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Many of this year’s Oscar races were decided months ago (like Everything Everywhere All At Once’s Ke Huy Quan), but best actor is still something of a toss-up between Austin Butler for Elvis and Brendan Fraser for The Whale.
Both of them embody classic Oscar narratives: Fraser is having a tremendous comeback while Butler fully embodies a larger-than-life legend; Fraser’s role involved 300 pounds of prosthetics that took up to six hours to put on while Butler still sounds like Elvis Presley whenever he speaks.
Elvis has been available to stream on HBO Max for months, but it was only recently that people could watch The Whale at home. (It’s available on VOD.) Many viewers have been profoundly affected by The Whale and Fraser’s performance, but audiences have also been confounded by the appeal, especially once clips of the film’s fantastical ending went viral.
The Whale follows Charlie (Fraser), a 600-lb. man drowning in grief who tries to make amends with his estranged daughter (Sadie Sink), over the course of a week. Charlie is dying of congestive heart failure, and his caretaker Liz (Hong Chau) says he has maybe a week to live without proper medical attention.
It’s based on a play by Samuel D. Hunter, which is evident from how it can’t shake off the staginess of its one-location setting. Various characters pop in and out of Charlie’s apartment to admonish him, verbally abuse him, mock him for his weight and poor health, and try to save him. And Charlie takes it all because he thinks he deserves everything thrown at him.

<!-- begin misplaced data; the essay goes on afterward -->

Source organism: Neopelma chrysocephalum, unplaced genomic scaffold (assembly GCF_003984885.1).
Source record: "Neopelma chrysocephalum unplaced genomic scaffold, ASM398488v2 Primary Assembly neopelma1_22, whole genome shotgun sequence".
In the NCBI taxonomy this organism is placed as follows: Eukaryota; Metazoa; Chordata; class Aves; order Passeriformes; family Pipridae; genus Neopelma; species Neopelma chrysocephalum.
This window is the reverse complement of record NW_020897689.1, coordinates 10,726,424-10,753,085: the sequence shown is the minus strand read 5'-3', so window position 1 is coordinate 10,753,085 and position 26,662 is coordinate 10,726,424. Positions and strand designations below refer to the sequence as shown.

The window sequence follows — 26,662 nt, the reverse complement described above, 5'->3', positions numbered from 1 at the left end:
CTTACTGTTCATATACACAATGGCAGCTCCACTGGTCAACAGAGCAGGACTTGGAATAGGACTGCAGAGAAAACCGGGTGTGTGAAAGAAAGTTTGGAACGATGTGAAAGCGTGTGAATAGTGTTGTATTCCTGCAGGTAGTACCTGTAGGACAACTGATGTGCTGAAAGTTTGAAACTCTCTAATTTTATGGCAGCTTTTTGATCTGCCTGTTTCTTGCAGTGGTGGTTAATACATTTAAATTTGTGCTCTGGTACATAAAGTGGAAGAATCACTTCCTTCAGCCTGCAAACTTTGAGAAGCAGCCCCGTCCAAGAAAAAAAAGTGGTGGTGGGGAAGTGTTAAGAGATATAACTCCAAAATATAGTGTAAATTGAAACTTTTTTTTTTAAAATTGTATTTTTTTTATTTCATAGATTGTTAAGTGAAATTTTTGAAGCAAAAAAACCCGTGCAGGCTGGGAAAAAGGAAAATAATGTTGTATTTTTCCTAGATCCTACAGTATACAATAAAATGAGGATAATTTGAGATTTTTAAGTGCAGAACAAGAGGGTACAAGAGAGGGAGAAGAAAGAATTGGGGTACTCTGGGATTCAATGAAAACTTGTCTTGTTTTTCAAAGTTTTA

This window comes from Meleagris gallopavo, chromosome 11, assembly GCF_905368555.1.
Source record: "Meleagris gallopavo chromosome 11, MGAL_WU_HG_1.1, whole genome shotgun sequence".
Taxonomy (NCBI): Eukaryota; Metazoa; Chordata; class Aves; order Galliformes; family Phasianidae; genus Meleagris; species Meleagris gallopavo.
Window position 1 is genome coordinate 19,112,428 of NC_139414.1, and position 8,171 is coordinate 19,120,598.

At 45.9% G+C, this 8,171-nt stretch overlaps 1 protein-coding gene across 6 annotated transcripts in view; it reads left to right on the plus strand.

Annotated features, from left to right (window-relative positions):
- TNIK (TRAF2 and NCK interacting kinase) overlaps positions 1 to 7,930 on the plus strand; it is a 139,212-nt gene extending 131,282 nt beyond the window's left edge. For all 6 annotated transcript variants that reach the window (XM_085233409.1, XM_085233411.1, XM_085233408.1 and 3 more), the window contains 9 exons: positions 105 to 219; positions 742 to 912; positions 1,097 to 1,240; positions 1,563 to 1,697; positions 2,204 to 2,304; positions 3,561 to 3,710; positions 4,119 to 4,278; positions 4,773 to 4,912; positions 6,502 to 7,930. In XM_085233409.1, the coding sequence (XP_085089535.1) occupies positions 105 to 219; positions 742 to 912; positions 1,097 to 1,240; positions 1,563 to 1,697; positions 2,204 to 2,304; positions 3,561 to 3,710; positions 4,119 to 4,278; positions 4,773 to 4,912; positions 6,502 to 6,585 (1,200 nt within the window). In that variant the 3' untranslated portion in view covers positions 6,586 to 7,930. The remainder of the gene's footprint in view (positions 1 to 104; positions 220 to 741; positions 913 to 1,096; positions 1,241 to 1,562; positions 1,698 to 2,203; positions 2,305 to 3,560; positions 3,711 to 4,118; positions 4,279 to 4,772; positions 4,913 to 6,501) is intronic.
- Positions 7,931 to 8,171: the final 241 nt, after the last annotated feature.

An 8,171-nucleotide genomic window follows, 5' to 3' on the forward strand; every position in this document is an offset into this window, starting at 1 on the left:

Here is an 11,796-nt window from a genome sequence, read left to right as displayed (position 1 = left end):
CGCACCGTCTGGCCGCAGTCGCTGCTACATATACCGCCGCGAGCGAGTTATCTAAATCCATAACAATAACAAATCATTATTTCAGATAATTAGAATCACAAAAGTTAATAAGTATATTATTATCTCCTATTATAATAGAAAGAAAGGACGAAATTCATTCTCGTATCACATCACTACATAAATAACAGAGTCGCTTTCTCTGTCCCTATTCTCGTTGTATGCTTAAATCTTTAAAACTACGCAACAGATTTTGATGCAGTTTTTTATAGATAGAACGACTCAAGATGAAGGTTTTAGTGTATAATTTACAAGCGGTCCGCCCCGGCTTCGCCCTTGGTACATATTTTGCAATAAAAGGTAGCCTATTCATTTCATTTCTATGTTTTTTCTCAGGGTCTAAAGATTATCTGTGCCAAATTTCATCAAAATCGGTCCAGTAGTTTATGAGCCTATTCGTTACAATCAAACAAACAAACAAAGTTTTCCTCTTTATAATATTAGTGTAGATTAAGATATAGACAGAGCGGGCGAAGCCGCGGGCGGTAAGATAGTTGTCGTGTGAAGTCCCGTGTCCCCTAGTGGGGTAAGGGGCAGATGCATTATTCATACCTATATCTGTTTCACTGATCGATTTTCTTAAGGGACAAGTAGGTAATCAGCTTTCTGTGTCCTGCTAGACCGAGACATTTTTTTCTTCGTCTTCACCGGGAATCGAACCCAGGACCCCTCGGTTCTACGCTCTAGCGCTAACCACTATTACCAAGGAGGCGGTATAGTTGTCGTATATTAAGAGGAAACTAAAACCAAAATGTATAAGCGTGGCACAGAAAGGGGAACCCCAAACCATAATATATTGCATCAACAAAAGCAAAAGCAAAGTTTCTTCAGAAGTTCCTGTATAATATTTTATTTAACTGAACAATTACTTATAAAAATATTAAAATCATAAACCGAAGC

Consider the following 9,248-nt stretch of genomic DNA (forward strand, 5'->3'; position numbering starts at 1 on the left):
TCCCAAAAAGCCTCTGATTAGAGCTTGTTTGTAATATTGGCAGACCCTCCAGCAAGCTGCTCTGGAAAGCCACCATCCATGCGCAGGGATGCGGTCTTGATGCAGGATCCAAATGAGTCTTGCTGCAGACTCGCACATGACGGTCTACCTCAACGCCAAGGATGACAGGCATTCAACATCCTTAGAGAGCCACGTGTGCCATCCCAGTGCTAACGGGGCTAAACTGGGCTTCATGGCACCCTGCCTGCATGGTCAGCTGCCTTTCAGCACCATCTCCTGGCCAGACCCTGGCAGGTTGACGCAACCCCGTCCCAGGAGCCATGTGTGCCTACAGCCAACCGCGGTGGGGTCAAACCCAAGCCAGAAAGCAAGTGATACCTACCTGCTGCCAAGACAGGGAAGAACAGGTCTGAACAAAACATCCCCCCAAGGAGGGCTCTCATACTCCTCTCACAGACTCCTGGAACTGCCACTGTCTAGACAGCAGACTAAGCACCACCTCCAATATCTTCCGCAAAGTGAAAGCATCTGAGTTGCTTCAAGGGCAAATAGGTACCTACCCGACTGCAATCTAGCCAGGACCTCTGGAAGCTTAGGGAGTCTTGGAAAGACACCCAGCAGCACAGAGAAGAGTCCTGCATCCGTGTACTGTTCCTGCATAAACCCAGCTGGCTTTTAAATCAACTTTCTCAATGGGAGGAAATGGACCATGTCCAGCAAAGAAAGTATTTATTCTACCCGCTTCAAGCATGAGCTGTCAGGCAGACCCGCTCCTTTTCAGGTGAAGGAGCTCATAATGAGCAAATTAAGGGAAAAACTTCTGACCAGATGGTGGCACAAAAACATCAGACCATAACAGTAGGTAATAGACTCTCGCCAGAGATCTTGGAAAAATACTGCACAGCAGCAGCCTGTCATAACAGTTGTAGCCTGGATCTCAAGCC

There’s a lot to admire about Fraser’s performance; Chau, who was nominated for supporting actress, is also great. But my experience watching The Whale a few months back left me feeling drained and emotionally manipulated, and I found the film’s use of sound design around the eating scenes to be particularly gross.
Criticisms about Fraser’s prosthetic fat suit—along with the limited scope of stories about fat protagonists Hollywood tells—have followed the film since its Venice premiere; while Fraser might disagree, his defense doesn’t come off as hostile.
But also following Fraser is the adoration of fans who grew up watching his movies thrilled by his success; he’s been stacking up endearing viral moments like Infinity Stones, which makes discussion around a backlash trickier to discuss but nonetheless fascinating. (Not that the Academy ever paid much attention to backlash before *cough* Green Book *cough*.)
Why it matters
The best performances rarely ever win Oscars. But if the nostalgic goodwill around Fraser is any indication, even people who might not like The Whale can find something positive to come out of a potential win.